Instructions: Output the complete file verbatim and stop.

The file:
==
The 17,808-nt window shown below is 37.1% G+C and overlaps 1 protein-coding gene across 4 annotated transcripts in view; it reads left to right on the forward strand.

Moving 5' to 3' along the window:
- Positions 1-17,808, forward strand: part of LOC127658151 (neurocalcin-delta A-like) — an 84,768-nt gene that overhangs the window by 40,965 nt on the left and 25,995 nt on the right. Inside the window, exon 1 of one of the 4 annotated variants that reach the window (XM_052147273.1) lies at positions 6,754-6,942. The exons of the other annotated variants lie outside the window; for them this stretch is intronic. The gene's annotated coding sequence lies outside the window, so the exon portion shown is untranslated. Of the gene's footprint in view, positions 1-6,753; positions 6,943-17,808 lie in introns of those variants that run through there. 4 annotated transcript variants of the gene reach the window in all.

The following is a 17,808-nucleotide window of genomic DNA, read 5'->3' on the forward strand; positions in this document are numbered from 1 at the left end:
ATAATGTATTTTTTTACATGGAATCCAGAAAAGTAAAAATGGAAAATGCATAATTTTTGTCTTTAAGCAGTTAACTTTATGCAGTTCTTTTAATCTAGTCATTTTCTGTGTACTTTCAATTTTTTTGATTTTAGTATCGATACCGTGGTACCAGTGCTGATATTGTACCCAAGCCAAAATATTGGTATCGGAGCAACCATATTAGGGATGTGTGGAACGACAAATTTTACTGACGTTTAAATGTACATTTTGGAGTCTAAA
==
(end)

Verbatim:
The 17,808-nt window shown below is 37.1% G+C and overlaps 1 protein-coding gene across 4 annotated transcripts in view; it reads left to right on the forward strand.

Moving 5' to 3' along the window:
- Positions 1-17,808, forward strand: part of LOC127658151 (neurocalcin-delta A-like) — an 84,768-nt gene that overhangs the window by 40,965 nt on the left and 25,995 nt on the right. Inside the window, exon 1 of one of the 4 annotated variants that reach the window (XM_052147273.1) lies at positions 6,754-6,942. The exons of the other annotated variants lie outside the window; for them this stretch is intronic. The gene's annotated coding sequence lies outside the window, so the exon portion shown is untranslated. Of the gene's footprint in view, positions 1-6,753; positions 6,943-17,808 lie in introns of those variants that run through there. 4 annotated transcript variants of the gene reach the window in all.

The following is a 17,808-nucleotide window of genomic DNA, read 5'->3' on the forward strand; positions in this document are numbered from 1 at the left end:
ATAATGTATTTTTTTACATGGAATCCAGAAAAGTAAAAATGGAAAATGCATAATTTTTGTCTTTAAGCAGTTAACTTTATGCAGTTCTTTTAATCTAGTCATTTTCTGTGTACTTTCAATTTTTTTGATTTTAGTATCGATACCGTGGTACCAGTGCTGATATTGTACCCAAGCCAAAATATTGGTATCGGAGCAACCATATTAGGGATGTGTGGAACGACAAATTTTACTGACGTTTAAATGTACATTTTGGAGTCTAAA